In this paper we generalize results regarding the order of accuracy of finite difference operators on summation-by-parts (SBP) form, previously known to hold on uniform grids, to grids with arbitrary point distributions near domain boundaries. We give a definite proof that the order of accuracy in the interior of a diagonal norm based SBP operator must be at least twice that of the boundary stencil, irrespective of the grid point distribution near the boundary. Additionally, we prove that if the order of accuracy in the interior is precisely twice that of the boundary, then the diagonal norm defines a quadrature rule of the same order as the interior stencil. Again, this result is independent of the grid point distribution near the domain boundaries.
We construct accurate central difference stencils for problems involving high frequency waves or multi-frequency solutions over long time intervals with a relatively coarse spatial mesh, and with an easily obtained bound on the dispersion error. This is done by demonstrating that the problem of constructing central difference stencils that have minimal dispersion error in the infinity norm can be recast into a problem of approximating a continuous function from a finite dimensional subspace with a basis forming a Chebyshev set. In this new formulation, characterising and numerically obtaining optimised schemes can be done using established theory.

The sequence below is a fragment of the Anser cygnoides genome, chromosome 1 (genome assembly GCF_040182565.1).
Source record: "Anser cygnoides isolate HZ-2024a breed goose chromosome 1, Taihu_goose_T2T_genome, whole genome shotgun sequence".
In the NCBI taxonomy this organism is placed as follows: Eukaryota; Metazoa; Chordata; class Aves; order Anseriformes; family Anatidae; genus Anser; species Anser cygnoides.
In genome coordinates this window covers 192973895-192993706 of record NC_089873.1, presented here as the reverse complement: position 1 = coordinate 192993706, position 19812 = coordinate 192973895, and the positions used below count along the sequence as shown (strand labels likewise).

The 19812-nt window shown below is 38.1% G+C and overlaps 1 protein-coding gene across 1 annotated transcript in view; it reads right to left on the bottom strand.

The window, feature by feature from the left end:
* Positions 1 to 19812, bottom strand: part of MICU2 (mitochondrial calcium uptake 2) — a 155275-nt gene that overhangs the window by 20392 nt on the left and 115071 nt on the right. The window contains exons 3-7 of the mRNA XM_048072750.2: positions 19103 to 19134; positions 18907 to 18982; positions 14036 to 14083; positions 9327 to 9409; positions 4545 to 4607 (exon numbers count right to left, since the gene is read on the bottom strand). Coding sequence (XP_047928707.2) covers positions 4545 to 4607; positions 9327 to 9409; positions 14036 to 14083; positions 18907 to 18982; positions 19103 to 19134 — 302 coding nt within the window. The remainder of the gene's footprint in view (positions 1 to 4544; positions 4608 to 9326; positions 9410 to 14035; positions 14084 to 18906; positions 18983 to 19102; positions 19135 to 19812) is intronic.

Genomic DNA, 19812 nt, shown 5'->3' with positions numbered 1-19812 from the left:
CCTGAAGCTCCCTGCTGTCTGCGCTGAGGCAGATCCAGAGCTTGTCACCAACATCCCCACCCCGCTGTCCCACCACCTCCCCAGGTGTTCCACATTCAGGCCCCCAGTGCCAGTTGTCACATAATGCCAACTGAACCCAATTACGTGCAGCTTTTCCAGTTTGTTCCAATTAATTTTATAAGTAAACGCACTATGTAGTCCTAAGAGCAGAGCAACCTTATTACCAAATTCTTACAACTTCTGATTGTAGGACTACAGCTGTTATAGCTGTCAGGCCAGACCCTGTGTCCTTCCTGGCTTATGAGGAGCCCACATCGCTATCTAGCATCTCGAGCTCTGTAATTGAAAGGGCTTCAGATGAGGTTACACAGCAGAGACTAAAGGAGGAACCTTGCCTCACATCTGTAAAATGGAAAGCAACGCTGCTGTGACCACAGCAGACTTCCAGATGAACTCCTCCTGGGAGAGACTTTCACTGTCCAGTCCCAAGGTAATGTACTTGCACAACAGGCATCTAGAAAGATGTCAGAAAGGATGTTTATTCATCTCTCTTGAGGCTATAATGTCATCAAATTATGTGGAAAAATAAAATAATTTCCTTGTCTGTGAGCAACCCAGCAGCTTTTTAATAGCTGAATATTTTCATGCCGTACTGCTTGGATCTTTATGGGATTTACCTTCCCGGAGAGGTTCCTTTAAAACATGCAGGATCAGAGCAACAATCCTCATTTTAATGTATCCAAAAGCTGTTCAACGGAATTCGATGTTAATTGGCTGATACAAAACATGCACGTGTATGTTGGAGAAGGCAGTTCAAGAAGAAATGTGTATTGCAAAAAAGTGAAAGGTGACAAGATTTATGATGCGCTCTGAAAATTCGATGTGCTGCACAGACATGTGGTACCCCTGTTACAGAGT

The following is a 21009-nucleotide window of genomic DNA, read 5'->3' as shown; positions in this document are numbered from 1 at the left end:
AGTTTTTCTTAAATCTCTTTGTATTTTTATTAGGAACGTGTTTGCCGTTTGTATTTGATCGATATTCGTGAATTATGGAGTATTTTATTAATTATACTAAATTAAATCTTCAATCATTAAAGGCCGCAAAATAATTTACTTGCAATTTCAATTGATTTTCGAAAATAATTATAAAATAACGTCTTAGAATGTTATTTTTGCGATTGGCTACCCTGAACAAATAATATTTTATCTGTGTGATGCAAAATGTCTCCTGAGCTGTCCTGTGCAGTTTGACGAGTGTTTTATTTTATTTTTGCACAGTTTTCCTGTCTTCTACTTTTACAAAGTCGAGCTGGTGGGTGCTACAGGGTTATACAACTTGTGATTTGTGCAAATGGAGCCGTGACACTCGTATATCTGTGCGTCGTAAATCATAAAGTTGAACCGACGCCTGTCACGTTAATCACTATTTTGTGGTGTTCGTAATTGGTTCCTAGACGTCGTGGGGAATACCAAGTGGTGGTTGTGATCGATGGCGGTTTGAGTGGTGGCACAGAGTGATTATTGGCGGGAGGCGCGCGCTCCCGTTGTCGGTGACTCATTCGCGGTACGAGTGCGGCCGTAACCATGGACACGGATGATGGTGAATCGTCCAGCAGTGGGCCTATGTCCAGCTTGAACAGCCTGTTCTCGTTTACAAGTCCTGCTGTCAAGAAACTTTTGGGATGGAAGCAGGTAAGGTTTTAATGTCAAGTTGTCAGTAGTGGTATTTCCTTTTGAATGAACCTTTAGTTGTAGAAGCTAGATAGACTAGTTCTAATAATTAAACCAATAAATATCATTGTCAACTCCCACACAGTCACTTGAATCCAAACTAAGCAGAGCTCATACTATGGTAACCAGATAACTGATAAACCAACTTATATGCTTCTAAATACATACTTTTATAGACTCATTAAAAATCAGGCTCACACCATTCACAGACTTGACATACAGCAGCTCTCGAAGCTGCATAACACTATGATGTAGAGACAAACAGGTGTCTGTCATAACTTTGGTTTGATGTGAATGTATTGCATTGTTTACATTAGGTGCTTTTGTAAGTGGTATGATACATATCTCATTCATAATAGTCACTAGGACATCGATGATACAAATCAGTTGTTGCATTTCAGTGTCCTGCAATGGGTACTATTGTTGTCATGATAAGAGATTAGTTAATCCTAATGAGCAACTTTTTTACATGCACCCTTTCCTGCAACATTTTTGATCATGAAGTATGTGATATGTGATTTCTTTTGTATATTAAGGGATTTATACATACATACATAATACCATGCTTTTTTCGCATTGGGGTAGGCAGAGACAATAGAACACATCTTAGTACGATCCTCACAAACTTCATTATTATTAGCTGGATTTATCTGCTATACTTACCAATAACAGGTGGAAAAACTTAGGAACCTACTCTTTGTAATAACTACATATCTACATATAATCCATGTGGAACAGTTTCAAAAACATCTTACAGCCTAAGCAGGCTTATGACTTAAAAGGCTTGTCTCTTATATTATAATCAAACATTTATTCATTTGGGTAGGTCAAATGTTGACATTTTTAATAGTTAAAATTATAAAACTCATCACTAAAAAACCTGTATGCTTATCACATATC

A characterisation theorem for best uniform wavenumber approximations by central difference schemes is presented. A central difference stencil is derived based on the theorem and is compared with dispersion relation preserving schemes and with classical central differences for a relevant test problem.
We extend the list of stability properties satisfied by Summation-By-Parts (SBP) in time to include strong S-stability, dissipative stability and stiff accuracy. Further, it is shown that SBP in time is B-convergent for strictly contractive non-linear problems and weakly convergent for non-linear problems that are both contractive and dissipative
We present a procedure for constructing Summation-by-Parts operators with minimal dispersion error both near and far from numerical interfaces. Examples of such operators are constructed and compared with a higher order non-optimised Summation-by-Parts operator. Experiments show that the optimised operators are superior for wave propagation and turbulent flows involving large wavenumbers, long solution times and large ranges of resolution scales.
We introduce the notion of a transmission problem to describe a general class of problems where different dynamics are coupled in time. Well-posedness and stability is analysed for continuous and discrete problems using both strong and weak formulations, and a general transmission condition is obtained. The theory is applied to several examples including the coupling of fluid flow models, multi-grid implementations, multi-block formulations and numerical filtering.
We introduce the notion of a transmission problem to describe a general class of problems where different dynamics are coupled in time. Well-posedness and stability are analysed for continuous and discrete problems using both strong and weak formulations, and a general transmission condition is obtained. The theory is applied to the coupling of fluid-acoustic models, multi-grid implementations, adaptive mesh refinements, multi-block formulations and numerical filtering.